Pane Rustico With Fresh Rosemary And Cheddar Crust

Update! Loaf 2.

I’ve had this recipe for Italian peasant bread bookmarked for about a year now, finally got round to trying it. Added a topping before the final lidless crusting blast.

I think the professor’s flour-to-water ratios are off, or he’s using a different kind of flour: 2:1 is pretty much liquid, doesn’t come away from the bowl. I erred on the side of sticking to the numbers rather than tweaking until it did.

Came out deliciously crispy and super soft, but quite dense in the middle. Next time I’ll keep adding flour till it’s a bit more solid, probably skip the fold-twice step, and leave it to prove in the same pan it’s going to be baked in.

Bread is the most satisfying thing to make. I will definitely die from it.

Update: Loaf 2.

Made from a frozen portion of the dough for Loaf 1, thawed out and baked. Curious success! Wasn’t sure it would survive the chill, but it rose as it thawed out, and then proved more or less as it should.

Same consistency as the last one, so I floured it heavily before proving. The last loaf seemed to deflate when I reshaped it for baking, so for this one I tried just leaving it in the pot and putting it straight in. You’re supposed to pre-heat the pot, but I still got the amazing crust I was after.

Also added 15 minutes to the lid-off baking time, as planned. Definitely a good idea. This is not a bread you can eat quietly, but it’s a hugely satisfying crunch. I think that’s also why the middle is much lighter and fluffier.

12 Replies to “Pane Rustico With Fresh Rosemary And Cheddar Crust”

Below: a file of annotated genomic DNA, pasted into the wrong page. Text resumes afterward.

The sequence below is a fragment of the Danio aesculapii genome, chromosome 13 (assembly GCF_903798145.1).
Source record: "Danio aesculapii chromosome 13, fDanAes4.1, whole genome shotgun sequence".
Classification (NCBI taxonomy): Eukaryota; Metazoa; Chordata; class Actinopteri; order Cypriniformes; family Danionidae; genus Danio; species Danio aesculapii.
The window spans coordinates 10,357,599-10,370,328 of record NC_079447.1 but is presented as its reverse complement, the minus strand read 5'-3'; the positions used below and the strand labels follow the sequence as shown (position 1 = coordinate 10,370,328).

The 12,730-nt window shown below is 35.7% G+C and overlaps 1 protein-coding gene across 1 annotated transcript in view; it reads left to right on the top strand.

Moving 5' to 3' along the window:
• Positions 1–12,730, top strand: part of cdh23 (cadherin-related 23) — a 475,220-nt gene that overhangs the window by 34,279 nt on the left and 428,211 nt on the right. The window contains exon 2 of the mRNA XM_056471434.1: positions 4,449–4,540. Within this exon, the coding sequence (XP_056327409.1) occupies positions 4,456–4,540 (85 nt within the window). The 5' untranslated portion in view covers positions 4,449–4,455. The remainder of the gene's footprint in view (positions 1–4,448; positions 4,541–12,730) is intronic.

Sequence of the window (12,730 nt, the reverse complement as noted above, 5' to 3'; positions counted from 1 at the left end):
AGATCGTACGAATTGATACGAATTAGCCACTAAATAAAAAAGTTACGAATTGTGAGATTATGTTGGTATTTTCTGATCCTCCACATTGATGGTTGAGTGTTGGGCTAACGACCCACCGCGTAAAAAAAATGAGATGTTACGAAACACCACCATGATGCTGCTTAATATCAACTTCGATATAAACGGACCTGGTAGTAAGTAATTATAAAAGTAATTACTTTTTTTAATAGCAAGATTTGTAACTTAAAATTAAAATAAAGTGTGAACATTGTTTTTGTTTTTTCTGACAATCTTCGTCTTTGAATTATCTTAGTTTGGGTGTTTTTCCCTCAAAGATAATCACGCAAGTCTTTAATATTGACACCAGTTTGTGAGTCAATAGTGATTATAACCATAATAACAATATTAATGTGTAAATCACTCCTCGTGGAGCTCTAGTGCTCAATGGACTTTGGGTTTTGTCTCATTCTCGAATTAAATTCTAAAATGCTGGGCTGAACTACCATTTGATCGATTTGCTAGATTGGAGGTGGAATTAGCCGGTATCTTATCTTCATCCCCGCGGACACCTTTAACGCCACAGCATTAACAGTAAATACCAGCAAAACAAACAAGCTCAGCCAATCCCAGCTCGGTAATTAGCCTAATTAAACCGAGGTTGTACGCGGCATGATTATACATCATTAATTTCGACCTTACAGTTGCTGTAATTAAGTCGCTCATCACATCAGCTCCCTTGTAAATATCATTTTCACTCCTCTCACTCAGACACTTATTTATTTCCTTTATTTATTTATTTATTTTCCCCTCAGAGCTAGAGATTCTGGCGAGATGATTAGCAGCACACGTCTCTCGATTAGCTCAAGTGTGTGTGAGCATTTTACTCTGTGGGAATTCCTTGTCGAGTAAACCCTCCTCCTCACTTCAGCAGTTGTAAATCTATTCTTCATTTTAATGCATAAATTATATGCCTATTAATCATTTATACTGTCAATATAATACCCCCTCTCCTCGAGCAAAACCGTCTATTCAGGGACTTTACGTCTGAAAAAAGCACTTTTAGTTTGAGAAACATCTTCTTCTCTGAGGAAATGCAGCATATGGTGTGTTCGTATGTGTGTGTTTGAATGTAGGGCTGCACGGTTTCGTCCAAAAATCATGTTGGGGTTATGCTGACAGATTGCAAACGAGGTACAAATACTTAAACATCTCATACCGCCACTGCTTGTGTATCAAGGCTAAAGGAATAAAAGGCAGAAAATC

1. Was this post – and indeed this culinary foray – prompted by series 2 of The Great British Bake-off, by any chance?

  2. Forget the games, I’d prefer more cooking recipes. Actually, recipes with music recommendations in the middle.

    I made some bread from the Food of Westeros website, problem was I ended up with so much that I still couldn’t finish it despite giving bits to people. So I just threw the stale bread into some soup as I was cooking it.

  3. Nope, haven’t been watching it this season. Did catch the bread episode last season for some tips, but they didn’t seem to be doing anything much differently.

  4. Bread matters is the baddest book about bread Tom. It’s got the science, the history and everything you ever wanted to know and understand about the methods used to make bread and just..wahtever you want to know baout bread. It’s truly an awesome book and I try to reccomend it as often as the subject comes up.

    This is the hardback:
    (that I own) http://www.amazon.co.uk/BREAD-MATTERS-Modern-Definitive-Baking/dp/0007203748/ref=sr_1_2?s=books&ie=UTF8&qid=1320075212&sr=1-2

    Here is the paperback:
    http://www.amazon.co.uk/Bread-Matters-Why-Make-Your/dp/0007298498/ref=sr_1_1?s=books&ie=UTF8&qid=1320075212&sr=1-1

    I try to make bread often at home but at work I gotta make bread for the restaurant every god damn day. I got a sour dough ferment that’s 2 years old BOOYAH!

  5. Geckos, yeah. You hardly notice them in the finished thing, though, they just sorta dissolve.

    Thanks for the vid and the book tip. I will improve!

  6. I would be quite happy if I could live off bread alone without, you know, dying and all that. Freshly baked bread of your own is just a whole new level of doughy goodness.

    I do have to ask though why you included that last shot because it looks so tasty I may just explode.

  7. This is why I love you Tom, you’re a professional writer, a life long gamer, and apparently a baker.

  8. “This is not a bread you can eat quietly, but it’s a hugely satisfying crunch.”

    I think you’ve found your Crosslink sound.

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